• Journal Article

Scheduling food bank collections and deliveries to ensure food safety and improve access

Citation

Davis, L. B., Sengul, I., Ivy, J. S., Brock, L. G., & Miles, L. (2014). Scheduling food bank collections and deliveries to ensure food safety and improve access. Socio-Economic Planning Sciences, 48(3), 175-188. DOI: 10.1016/j.seps.2014.04.001

Abstract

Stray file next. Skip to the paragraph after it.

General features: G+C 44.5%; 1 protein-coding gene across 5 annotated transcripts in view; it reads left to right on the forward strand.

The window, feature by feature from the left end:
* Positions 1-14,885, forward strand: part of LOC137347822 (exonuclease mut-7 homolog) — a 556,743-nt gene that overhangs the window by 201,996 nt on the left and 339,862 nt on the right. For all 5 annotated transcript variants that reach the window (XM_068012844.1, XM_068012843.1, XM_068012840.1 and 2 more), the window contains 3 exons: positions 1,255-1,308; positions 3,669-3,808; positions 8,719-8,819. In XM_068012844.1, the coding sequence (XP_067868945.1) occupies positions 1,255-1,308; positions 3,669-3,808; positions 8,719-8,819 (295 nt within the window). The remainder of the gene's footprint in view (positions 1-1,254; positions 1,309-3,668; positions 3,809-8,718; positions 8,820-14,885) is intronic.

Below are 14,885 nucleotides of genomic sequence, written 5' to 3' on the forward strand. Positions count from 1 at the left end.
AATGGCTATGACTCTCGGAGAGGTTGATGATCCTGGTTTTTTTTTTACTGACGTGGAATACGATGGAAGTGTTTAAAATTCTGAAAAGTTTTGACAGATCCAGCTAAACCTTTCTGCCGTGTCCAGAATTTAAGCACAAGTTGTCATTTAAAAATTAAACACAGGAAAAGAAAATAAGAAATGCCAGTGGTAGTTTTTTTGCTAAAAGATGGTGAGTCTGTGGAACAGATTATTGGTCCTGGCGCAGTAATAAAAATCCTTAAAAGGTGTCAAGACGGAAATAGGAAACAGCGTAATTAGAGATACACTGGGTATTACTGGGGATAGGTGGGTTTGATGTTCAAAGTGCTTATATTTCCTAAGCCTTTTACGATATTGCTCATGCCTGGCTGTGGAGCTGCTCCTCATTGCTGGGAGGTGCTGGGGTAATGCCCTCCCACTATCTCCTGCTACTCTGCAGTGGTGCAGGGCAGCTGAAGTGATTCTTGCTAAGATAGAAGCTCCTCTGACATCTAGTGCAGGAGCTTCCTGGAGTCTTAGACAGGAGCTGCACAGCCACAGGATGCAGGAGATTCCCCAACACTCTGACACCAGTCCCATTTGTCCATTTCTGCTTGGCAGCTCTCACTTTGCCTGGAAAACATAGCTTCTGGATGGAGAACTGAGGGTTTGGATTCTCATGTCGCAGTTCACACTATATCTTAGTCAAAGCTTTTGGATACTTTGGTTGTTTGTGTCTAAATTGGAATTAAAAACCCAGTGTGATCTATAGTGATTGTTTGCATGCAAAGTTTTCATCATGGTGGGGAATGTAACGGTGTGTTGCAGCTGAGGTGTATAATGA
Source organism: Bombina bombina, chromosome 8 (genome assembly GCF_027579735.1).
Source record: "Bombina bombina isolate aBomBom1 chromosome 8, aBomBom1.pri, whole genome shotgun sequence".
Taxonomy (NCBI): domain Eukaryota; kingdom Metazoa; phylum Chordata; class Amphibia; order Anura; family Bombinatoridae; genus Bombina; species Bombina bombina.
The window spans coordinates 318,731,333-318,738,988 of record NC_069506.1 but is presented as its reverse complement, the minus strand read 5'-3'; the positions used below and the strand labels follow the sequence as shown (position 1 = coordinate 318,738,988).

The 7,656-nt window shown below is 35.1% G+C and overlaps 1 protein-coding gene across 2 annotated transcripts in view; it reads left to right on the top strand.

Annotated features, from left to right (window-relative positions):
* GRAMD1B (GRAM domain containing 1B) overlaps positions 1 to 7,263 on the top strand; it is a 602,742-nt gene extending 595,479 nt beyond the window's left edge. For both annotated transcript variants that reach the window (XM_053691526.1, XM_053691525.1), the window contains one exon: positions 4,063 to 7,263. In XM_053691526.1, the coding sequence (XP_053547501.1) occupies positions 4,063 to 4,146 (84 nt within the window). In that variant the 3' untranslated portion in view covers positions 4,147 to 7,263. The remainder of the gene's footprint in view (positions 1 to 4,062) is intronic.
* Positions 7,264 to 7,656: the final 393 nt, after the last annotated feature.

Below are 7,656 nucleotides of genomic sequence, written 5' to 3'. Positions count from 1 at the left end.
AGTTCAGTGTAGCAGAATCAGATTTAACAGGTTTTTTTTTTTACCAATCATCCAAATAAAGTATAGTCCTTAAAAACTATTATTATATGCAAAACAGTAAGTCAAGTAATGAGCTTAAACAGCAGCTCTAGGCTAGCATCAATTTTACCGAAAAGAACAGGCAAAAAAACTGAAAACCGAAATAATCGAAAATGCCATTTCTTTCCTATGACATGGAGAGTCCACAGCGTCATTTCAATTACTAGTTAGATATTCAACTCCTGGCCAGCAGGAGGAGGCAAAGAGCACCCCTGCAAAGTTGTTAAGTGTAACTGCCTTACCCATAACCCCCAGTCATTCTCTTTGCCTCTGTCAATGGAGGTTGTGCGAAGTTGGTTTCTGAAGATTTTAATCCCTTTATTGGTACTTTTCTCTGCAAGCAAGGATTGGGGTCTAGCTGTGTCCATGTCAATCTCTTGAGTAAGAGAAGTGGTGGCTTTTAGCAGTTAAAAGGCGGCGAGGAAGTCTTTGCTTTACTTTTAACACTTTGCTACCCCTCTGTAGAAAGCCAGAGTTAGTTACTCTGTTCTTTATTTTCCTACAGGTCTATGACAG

Food banks are privately-owned non-profit organizations responsible for the receipt, processing, storage, and distribution of food items to charitable agencies. These charitable agencies in turn distribute food to individuals at risk of hunger. Food banks receive donated food from national and local sources, such as The Emergency Food Assistance Program (TEFAP) and supermarkets. Local sources with frequent high-volume donations justify the use of food bank vehicles for collection. Food bank vehicles are also used to deliver food to rural charitable agencies that are located beyond a distance safe for perishable food to travel without spoilage. Due to limited funds, food banks can only afford to sparingly use their capital on non-food items. This requires exploring more cost effective food delivery and collection strategies. The goal of this paper is to develop transportation schedules that enable the food bank to both (i) collect food donations from local sources and (ii) to deliver food to charitable agencies. We identify satellite locations, called food delivery points (FDPs), where agencies can receive food deliveries. A set covering model is developed to determine the assignment of agencies to an FDP. Both vehicle capacity and food spoilage constraints are considered during assignment. Using the optimal assignment of agencies to FDPs, we identify a weekly transportation schedule that addresses collection and distribution of donated food and incorporates constraints related to food safety, operator workday, collection frequency, and fleet capacity.